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Author Interview: Jack Merridew

By (November 21, 2013) One Comment

Open Letters interviews 20-year-old self-published author (and YouTube star) Jack Merridew:

Open Letters: First off, welcome! Most of our readers won’t have heard of you, but there’s certainly a lot to hear: You self-published your first book ofteenage idol fiction, Fireworks Over Suburbia, in 2012, followed it up a year later with a second book, Teenage Idol, in 2013, and along the way managed to garner nearly 32,000 subscribers on YouTube in just a year. Those are some impressive stats for somebody as remarkably young as you are (our more crusty readers will visually peg your age at somewhere around 12, but that number might not be scientifically accurate). So let’s start with a question about the most unusual part of it: your newborn fiction-writing career. What are you trying to accomplish in your fiction?

Jack Merridew: The first boy that I fell in love with was named Holden Caulfield. When I first heard of him in high school, I didn’t know who I wanted to be or where I wanted to go. Honestly, I don’t know much more now than I did then, but I do know that I’ll always love Holden and his dreams. How can you not love him? He’s been catching kids for years. He’s been a safety net, and I want to be one for somebody too, because this fireworks over suburbiaworld isn’t always kind to people like me. That’s not overdramatic. It’s the truth. That’s what I decided to do two years ago when I graduated high school and started to write. People may dislike the way I tell a story or say that I’m naive, but so is Holden. He’s a kid. I am too. At the end of the day, I’m not writing for scholars, but instead, that fragile kid who I used to be. Two years ago, I adopted a fake name, put some videos on Youtube, and now Jack Merridew is just as real as anybody else. He has a place in this world, even if I don’t yet. It’s not so much about the writing as it is about creating him because I want some boy out there to fall in love with Jack the way that I fell in love with Holden. There are 13-year-olds who watch my videos and read my stories. They’re nervous. They’re afraid, but they can make it. They just need a safety net before they jump. That’s what I want to be. I don’t want to be an architect or a lawyer. I want to be a catcher in the rye.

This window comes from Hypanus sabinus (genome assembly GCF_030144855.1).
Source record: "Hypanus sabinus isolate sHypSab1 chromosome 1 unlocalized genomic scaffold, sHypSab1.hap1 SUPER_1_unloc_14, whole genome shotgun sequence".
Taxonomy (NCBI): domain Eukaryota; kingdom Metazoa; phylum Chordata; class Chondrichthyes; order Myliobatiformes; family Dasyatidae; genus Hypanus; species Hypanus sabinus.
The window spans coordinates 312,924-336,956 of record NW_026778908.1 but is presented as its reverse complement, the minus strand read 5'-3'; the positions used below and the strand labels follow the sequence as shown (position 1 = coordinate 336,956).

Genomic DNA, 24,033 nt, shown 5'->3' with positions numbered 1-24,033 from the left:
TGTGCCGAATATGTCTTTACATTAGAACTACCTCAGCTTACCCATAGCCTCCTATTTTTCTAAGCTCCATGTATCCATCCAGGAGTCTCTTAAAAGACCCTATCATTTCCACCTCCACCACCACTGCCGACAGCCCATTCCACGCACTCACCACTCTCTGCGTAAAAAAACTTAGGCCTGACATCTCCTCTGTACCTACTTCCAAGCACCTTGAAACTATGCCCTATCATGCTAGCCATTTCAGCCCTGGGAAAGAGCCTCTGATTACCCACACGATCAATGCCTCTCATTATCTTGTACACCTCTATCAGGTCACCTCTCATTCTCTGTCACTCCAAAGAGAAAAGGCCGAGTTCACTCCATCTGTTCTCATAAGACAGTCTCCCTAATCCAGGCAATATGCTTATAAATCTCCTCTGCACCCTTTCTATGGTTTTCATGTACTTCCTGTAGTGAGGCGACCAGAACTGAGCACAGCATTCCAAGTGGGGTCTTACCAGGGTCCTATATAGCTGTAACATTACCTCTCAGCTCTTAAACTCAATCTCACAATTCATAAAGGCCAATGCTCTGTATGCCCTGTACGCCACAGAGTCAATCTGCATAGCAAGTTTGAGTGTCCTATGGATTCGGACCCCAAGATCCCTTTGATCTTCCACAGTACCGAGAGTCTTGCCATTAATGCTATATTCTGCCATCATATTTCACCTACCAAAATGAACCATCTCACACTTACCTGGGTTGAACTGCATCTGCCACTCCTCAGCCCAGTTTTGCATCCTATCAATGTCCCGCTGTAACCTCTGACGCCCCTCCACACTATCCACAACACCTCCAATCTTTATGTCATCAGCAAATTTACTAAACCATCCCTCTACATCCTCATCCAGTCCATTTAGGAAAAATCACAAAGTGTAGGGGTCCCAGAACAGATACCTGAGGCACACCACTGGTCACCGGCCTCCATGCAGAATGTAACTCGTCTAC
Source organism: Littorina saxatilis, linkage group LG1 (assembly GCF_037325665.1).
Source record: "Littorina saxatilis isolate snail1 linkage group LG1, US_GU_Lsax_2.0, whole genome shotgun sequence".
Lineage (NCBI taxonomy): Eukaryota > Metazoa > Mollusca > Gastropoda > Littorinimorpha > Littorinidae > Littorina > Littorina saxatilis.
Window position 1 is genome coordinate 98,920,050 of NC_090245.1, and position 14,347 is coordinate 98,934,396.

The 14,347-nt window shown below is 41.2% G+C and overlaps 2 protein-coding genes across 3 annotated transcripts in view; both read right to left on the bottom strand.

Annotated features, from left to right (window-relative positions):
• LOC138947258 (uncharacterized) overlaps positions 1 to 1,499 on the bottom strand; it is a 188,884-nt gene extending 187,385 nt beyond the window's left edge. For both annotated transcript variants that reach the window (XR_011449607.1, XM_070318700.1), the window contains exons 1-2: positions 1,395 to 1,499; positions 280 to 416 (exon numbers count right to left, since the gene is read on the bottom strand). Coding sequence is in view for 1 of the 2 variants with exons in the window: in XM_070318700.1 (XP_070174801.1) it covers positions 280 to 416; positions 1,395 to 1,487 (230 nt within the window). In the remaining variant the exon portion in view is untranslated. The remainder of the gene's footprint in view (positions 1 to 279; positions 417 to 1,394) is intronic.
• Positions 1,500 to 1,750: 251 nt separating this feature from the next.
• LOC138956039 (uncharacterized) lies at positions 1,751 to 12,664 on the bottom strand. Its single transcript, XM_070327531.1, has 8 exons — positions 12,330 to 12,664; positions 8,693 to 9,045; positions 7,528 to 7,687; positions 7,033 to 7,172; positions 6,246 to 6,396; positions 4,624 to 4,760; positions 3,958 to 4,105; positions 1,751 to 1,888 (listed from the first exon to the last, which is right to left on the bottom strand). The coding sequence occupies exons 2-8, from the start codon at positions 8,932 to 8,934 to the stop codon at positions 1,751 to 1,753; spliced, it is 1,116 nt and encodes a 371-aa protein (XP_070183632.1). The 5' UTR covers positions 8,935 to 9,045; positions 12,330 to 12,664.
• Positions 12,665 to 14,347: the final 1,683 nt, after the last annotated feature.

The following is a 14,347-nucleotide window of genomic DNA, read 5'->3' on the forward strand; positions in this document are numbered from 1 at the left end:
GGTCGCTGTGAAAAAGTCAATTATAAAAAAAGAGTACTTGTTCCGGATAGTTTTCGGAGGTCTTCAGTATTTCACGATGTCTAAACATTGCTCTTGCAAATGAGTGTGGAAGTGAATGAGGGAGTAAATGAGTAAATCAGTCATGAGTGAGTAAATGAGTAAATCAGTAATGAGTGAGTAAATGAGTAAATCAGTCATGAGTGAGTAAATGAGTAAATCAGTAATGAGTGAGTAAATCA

OLM: And tell us a little about the route you chose. How did you decide on the self-publishing world? Were you ever tempted to submit your manuscripts the more traditional agent/editor/publisher route? Amazon has a horrible reputation as a voracious mega-company – what have they been like to partner with, in producing your books?

JM: Self-publishing is hard. I’m not going to lie. When you self-publish, you do it all yourself. You edit it. You format it. You promote it. Suddenly, you’re no longer a writer, but a businessman. That’s where Youtube came in. If I didn’t have a stage on which to perform, how would I ever have succeed or even made it this far? I wouldn’t have. I’d have no audience and every performer needs an audience. People look down on me for making Youtube videos. I know they do. They say it’s elementary. They say it’s unprofessional. I disagree. You know what I say? I say that it’s being a good businessman. Amazon does nothing to promote. Partnering with them isn’t really a “partnership”. They gave me a way of selling. That’s it. Youtube gave me what I needed, and that’s a little bit of star power. It’s nothing big. It’s not a lot, but it’s a start, and that’s what I needed. I knew agents and publishers would never even give me the time of day. Short stories just don’t get published anymore. When was the last time you heard of a major publishing house dumping money into a collection of short stories by a first time author who’s 19 years old? It just doesn’t happen. My stories are violent, unconventional and sometimes just plain weird. Nobody would back me. I’m just a kid with a lot of angst. I’m an underdog. I need to back myself.

OLM: It certainly doesn’t sound like Amazon is very encouraging! So where did your original encouragements come from? Supportive parents? interview1Involved high school teachers? Do you have friends who are also writers, or who at least eagerly read your stuff?